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PERSONAL DATA – Transfer of personal data EU/US: The European Commission adopts a new adequacy decision


Legal watch

Publication date

25 October 2023

On July 10, 2023, the European Commission adopted a new adequacy decision concerning the transfer of personal data between the European Union and the United States[1].

As a reminder, this new adequacy decision follows the invalidation in 2020[2] by the Court of Justice of the European Union (“CJEU) of the previous 2016/1250 adequacy decision (“Privacy Shield“) due to concerns about surveillance by US intelligence services. The CJEU, after analyzing U.S. legislation on access to the data of Internet service providers and telecommunications companies by U.S. intelligence services (Section 702 FISA and Executive Order 12 333), concluded that the privacy infringements on individuals whose data is processed by U.S. companies and operators subject to this legislation were disproportionate to the requirements of the Charter of Fundamental Rights. In particular, the Court ruled that the collection of data by the intelligence services was not proportionate, and that available remedies, including judicial remedies, for individuals regarding the processing of their data were insufficient.

The European Commission has since considered that the changes made by the United States to their national legislation now ensure an adequate level of protection for personal data transferred from the European Union to US entities adhering to the EU-US Data Protection Framework (“DPF”).

In particular, the European Commission reports that the U.S. government has established a new two-tier recourse mechanism, with independent authorities, to handle and resolve complaints from individuals whose data have been transferred from the European Union to companies in the U.S. regarding the collection and use of their data by U.S. intelligence agencies.

This two-tier recourse mechanism is structured as follows:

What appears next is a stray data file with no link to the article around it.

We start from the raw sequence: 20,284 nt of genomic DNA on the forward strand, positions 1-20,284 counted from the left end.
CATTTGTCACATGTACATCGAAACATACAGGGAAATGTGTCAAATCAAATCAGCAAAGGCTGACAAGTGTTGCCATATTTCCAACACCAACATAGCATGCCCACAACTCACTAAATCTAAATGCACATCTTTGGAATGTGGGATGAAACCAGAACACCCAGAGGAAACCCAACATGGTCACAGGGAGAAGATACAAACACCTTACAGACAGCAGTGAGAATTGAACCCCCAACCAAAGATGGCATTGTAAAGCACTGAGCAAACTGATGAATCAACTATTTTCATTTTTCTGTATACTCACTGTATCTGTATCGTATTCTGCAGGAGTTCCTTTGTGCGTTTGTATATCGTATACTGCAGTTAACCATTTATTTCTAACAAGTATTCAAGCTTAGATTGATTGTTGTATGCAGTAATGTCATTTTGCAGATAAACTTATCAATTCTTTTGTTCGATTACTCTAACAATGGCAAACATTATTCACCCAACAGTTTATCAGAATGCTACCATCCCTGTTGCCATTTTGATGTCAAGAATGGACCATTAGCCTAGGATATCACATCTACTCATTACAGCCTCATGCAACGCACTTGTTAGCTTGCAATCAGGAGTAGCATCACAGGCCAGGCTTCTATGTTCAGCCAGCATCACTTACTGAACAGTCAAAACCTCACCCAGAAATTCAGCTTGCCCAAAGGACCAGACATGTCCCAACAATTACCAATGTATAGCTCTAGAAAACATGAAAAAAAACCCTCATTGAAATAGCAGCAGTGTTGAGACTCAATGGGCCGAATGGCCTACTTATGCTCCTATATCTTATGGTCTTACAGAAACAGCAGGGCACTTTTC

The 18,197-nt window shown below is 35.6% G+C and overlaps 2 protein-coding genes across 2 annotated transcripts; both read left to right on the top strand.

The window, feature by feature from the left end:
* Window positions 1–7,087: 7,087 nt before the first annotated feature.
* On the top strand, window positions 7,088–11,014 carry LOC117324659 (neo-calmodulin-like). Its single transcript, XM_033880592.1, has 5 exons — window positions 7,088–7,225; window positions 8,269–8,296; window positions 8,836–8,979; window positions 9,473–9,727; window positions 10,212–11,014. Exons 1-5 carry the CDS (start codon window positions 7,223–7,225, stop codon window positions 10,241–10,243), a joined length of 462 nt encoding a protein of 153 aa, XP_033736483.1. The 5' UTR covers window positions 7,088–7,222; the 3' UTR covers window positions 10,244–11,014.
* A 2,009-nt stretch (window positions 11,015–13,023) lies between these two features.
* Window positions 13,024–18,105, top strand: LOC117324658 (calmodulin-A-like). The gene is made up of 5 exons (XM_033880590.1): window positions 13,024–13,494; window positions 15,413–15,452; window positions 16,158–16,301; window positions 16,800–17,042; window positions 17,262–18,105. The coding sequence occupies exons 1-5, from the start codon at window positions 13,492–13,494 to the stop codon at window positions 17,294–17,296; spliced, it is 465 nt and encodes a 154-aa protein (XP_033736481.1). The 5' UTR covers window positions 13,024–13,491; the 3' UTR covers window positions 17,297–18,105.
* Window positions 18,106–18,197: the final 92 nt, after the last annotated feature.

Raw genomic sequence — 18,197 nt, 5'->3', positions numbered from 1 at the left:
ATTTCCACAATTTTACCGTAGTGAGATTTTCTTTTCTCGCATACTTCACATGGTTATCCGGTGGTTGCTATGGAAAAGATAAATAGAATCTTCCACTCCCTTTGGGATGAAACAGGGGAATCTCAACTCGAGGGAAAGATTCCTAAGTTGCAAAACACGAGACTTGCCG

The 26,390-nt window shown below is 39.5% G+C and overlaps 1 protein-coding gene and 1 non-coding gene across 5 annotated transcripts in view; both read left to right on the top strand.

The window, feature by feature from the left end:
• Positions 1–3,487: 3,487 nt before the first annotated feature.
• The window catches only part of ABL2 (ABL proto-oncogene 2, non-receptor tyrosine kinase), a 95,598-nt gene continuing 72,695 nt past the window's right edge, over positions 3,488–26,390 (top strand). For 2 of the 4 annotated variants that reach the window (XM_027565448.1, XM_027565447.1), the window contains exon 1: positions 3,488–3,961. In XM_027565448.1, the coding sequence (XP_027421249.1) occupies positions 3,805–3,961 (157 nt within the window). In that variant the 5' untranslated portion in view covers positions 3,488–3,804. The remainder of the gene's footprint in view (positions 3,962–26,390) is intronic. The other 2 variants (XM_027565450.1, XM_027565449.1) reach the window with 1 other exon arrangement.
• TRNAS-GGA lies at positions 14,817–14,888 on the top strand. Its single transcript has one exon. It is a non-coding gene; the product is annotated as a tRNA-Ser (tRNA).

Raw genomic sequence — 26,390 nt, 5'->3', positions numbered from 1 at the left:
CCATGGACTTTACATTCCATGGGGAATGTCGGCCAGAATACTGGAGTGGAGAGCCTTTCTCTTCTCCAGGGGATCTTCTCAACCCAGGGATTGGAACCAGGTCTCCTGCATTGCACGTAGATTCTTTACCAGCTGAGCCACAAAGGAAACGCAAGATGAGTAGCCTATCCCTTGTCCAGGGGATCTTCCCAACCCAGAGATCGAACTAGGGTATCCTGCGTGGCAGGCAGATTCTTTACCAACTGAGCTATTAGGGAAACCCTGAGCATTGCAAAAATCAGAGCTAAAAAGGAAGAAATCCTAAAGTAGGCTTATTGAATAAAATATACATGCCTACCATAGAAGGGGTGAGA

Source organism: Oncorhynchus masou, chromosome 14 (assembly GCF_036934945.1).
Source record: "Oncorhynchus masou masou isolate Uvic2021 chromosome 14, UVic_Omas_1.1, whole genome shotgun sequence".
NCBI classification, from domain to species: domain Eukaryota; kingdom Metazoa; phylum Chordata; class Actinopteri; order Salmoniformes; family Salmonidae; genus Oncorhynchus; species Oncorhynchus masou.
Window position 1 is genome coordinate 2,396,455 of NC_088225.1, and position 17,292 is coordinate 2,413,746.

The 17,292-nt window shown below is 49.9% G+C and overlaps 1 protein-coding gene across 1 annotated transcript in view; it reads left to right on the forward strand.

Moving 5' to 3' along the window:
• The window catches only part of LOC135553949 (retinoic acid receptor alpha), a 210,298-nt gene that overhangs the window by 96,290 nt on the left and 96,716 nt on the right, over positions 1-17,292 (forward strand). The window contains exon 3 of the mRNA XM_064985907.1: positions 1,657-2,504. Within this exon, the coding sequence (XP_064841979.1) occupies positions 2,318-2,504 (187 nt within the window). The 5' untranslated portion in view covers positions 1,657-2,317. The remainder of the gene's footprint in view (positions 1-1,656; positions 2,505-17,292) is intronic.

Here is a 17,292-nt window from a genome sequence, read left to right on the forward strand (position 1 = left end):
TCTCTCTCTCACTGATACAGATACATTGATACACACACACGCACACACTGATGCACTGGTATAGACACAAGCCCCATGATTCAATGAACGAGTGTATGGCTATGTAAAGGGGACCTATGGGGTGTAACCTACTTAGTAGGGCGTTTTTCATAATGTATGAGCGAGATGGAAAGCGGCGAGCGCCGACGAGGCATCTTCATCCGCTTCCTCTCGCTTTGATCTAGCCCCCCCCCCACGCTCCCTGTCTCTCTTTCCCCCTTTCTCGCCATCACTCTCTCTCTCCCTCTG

i. Complaints are initially examined by the “Civil Liberties Protection Officer”, whoserole is to ensure that US intelligence agencies respect privacy and fundamental rights.

ii. Data subjects can then appeal the decision of the “Civil Liberties Protection Officer” to a new authority called the “Data Protection Review Court”. This impartial, independent authority is composed of members external to the US government.

Data subjects will also benefit from several legal remedies in the event of incorrect processing of their data by US companies. These include independent dispute resolution mechanisms and a special arbitration panel.

Following the adoption of this new adequacy decision, transfers of personal data from the European Union to US organization adhering to the DPF, which are publicly accessible on the DPF website[3] , can once again take place freely without the need for appropriate safeguards such as standard contractual clauses (“SCC”) supplemented by measures recommended by the European Data Protection Board (“EDPB”). [4]

The European Commission will conduct periodic reviews in collaboration with European data protection authorities and US authorities to ensure that the DPF is working properly. The first review will take place one year after the entry into force of the adequacy decision.

It is worth noting the initial opposition from French Member of Parliament Philippe Latombe who, as a citizen, filed a complaint with the ECJ against the DPF on September 7, 2023. According to the MP, the DPF does not comply with the General Data Protection Regulation (“GDPR”) and the Charter of Fundamental Rights of the European Union. He also points out that it has only been published in English, which would contravene EU rules that require regulations and other texts of general application to be drafted in the official languages[5] . The complaint has since been dismissed on October 12, 2023[6] .


[2] ECJ, 16 July 2020, C-311/18, Schrems II: https://curia.europa.eu/juris/document/document.jsf;jsessionid=99B212F04D03066ED3C98B5A71ECF050?text=&docid=228677&pageIndex=0&doclang=EN&mode=lst&dir=&occ=first&part=1&cid=589712

[3] DPF website: https://www.dataprivacyframework.gov/s/participant-search

[4] Recommendations n°01/2020: https://edpb.europa.eu/system/files/2022-04/edpb_recommendations_202001vo.2.0_supplementarymeasurestransferstools_fr.pdf

[5] https://www.usine-digitale.fr/article/le-depute-philippe-latombe-depose-un-recours-contre-le-data-privacy-framework-qui-lie-l-ue-et-les-etats-unis.N2168837

[6] https://curia.europa.eu/juris/document/document.jsf?text=&docid=278542&pageIndex=0&doclang=FR&mode=lst&dir=&occ=first&part=1&cid=225583


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